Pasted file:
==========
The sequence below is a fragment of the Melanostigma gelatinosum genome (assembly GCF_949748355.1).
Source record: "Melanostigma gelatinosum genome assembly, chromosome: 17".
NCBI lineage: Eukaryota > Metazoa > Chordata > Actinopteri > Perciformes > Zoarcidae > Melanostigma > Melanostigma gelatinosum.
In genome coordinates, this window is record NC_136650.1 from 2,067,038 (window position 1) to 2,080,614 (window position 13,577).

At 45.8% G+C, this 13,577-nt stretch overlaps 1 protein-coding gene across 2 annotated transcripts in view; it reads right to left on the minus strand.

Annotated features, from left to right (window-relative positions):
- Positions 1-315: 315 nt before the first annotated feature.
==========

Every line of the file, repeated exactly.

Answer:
The sequence below is a fragment of the Melanostigma gelatinosum genome (assembly GCF_949748355.1).
Source record: "Melanostigma gelatinosum genome assembly, chromosome: 17".
NCBI lineage: Eukaryota > Metazoa > Chordata > Actinopteri > Perciformes > Zoarcidae > Melanostigma > Melanostigma gelatinosum.
In genome coordinates, this window is record NC_136650.1 from 2,067,038 (window position 1) to 2,080,614 (window position 13,577).

At 45.8% G+C, this 13,577-nt stretch overlaps 1 protein-coding gene across 2 annotated transcripts in view; it reads right to left on the minus strand.

Annotated features, from left to right (window-relative positions):
- Positions 1-315: 315 nt before the first annotated feature.